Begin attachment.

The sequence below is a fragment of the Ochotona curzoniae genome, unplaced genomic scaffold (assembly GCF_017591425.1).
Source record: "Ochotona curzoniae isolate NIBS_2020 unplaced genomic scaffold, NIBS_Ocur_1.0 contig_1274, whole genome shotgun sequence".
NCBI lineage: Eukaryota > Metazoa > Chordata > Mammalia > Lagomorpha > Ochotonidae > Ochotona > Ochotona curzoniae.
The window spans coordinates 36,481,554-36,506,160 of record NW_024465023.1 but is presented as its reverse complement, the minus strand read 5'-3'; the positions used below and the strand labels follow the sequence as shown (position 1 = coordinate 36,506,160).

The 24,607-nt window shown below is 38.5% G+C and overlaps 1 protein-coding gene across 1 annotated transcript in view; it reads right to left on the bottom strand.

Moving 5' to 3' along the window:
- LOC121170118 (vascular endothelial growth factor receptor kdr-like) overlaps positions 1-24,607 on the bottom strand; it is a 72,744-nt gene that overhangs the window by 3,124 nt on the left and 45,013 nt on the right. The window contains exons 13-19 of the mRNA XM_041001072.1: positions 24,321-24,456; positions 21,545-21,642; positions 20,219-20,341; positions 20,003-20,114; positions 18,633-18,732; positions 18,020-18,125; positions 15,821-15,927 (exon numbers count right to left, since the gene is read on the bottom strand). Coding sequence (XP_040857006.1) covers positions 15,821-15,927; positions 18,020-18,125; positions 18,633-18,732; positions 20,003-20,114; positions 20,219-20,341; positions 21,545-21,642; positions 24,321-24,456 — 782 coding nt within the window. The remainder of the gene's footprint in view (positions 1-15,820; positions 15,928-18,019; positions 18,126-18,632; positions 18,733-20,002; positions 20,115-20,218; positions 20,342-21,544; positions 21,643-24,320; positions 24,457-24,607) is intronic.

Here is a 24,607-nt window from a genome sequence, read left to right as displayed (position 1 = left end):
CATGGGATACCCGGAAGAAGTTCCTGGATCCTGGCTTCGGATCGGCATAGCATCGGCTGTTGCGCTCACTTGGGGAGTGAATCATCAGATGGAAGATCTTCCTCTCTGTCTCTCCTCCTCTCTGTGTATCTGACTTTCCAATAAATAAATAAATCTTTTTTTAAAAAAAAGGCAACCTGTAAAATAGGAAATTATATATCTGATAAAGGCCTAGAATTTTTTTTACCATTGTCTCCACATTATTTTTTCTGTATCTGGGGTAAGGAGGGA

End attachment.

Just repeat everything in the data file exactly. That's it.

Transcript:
The sequence below is a fragment of the Ochotona curzoniae genome, unplaced genomic scaffold (assembly GCF_017591425.1).
Source record: "Ochotona curzoniae isolate NIBS_2020 unplaced genomic scaffold, NIBS_Ocur_1.0 contig_1274, whole genome shotgun sequence".
NCBI lineage: Eukaryota > Metazoa > Chordata > Mammalia > Lagomorpha > Ochotonidae > Ochotona > Ochotona curzoniae.
The window spans coordinates 36,481,554-36,506,160 of record NW_024465023.1 but is presented as its reverse complement, the minus strand read 5'-3'; the positions used below and the strand labels follow the sequence as shown (position 1 = coordinate 36,506,160).

The 24,607-nt window shown below is 38.5% G+C and overlaps 1 protein-coding gene across 1 annotated transcript in view; it reads right to left on the bottom strand.

Moving 5' to 3' along the window:
- LOC121170118 (vascular endothelial growth factor receptor kdr-like) overlaps positions 1-24,607 on the bottom strand; it is a 72,744-nt gene that overhangs the window by 3,124 nt on the left and 45,013 nt on the right. The window contains exons 13-19 of the mRNA XM_041001072.1: positions 24,321-24,456; positions 21,545-21,642; positions 20,219-20,341; positions 20,003-20,114; positions 18,633-18,732; positions 18,020-18,125; positions 15,821-15,927 (exon numbers count right to left, since the gene is read on the bottom strand). Coding sequence (XP_040857006.1) covers positions 15,821-15,927; positions 18,020-18,125; positions 18,633-18,732; positions 20,003-20,114; positions 20,219-20,341; positions 21,545-21,642; positions 24,321-24,456 — 782 coding nt within the window. The remainder of the gene's footprint in view (positions 1-15,820; positions 15,928-18,019; positions 18,126-18,632; positions 18,733-20,002; positions 20,115-20,218; positions 20,342-21,544; positions 21,643-24,320; positions 24,457-24,607) is intronic.

Here is a 24,607-nt window from a genome sequence, read left to right as displayed (position 1 = left end):
CATGGGATACCCGGAAGAAGTTCCTGGATCCTGGCTTCGGATCGGCATAGCATCGGCTGTTGCGCTCACTTGGGGAGTGAATCATCAGATGGAAGATCTTCCTCTCTGTCTCTCCTCCTCTCTGTGTATCTGACTTTCCAATAAATAAATAAATCTTTTTTTAAAAAAAAGGCAACCTGTAAAATAGGAAATTATATATCTGATAAAGGCCTAGAATTTTTTTTACCATTGTCTCCACATTATTTTTTCTGTATCTGGGGTAAGGAGGGA